Fishing for Isotopes: Capturing Beryllium‑7 from Brookhaven LINAC Isotope Producer’s 300 gallons of Cooling Water
mediaposted on 16.03.2018, 17:34 by Jonathan Fitzsimmons, Lisa Muench, Cathy S. Cutler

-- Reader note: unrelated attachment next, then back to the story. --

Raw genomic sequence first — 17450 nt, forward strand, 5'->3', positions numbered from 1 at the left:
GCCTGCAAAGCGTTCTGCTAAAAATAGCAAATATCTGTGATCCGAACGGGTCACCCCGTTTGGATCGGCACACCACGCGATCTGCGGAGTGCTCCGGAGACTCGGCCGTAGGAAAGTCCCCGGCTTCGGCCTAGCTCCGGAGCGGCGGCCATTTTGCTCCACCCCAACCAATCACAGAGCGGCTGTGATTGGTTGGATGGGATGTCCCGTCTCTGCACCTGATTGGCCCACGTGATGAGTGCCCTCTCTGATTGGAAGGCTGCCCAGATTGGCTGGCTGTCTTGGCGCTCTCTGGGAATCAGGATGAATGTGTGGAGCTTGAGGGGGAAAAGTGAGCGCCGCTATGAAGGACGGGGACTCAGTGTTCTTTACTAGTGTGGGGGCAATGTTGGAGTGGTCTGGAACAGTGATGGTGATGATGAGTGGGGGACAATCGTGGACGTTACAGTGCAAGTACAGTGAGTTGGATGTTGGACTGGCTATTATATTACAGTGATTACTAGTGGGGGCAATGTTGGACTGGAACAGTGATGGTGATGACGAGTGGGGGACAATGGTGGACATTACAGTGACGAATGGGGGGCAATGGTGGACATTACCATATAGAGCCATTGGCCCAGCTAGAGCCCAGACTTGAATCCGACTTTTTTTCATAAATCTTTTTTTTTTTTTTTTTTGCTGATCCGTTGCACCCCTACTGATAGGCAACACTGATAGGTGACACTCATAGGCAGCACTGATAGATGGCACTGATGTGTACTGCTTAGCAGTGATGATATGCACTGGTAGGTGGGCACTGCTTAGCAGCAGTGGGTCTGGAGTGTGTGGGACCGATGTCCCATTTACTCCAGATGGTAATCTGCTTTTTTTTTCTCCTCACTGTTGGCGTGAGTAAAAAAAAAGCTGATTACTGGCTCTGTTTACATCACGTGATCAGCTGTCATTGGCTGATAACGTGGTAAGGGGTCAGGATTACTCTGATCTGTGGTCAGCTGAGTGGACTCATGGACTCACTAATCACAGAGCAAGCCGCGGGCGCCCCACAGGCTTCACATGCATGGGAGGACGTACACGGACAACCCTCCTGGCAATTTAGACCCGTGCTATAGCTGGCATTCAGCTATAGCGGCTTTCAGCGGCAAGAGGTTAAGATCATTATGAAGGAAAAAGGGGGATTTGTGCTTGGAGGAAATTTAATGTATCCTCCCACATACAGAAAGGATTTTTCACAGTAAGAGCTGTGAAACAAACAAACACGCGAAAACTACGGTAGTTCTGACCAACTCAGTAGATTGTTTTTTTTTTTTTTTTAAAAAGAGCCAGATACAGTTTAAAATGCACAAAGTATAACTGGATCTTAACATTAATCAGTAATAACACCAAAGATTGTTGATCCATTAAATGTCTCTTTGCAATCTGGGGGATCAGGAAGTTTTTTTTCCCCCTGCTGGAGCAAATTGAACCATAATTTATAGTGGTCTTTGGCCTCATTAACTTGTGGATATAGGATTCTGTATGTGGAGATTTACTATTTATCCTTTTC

The ability of capturing metals and/or radionuclides from large amounts of water is important for radioisotope waste treatment and environmental cleanup. We have developed an approach that rapidly optimizes the capturing of radioisotopes in large-volume aqueous environments. The approach was scaled up to capture beryllium-7 from 300 gallons of cooling water associated with a linear accelerator. Solid supports with the functional groups sulfonic acid, iminodiacetate, pyridine amine, pyridine amine acid, or quaternary amine were incubated in the cooling water for 1 week. One sulfonic acid solid support was able to capture 2.1 mCi of Be-7. Subsequent studies with the sulfonic acid solid support focused on the uptake over time of Be-7, scale-up of capturing Be-7, and subsequent purification of Be-7. The uptake over time of Be-7 was found to be linear in the first 24 h, with an equation of Y = 4.11X (% uptake/time (h)) (R2 = 0.998). The uptake of Be-7 reached the maximum at 24 h and was identical to the uptake at 168 h. To purify Be-7, the optimal purification approach was to release the Be-7 from the solid support with 10 M HCl, which could be immediately passed through an AG1 resin to remove radioimpurities. The radiopurity of the purified Be-7 was greater than 99%, and this method was used to purify 65 mCi of the isotope.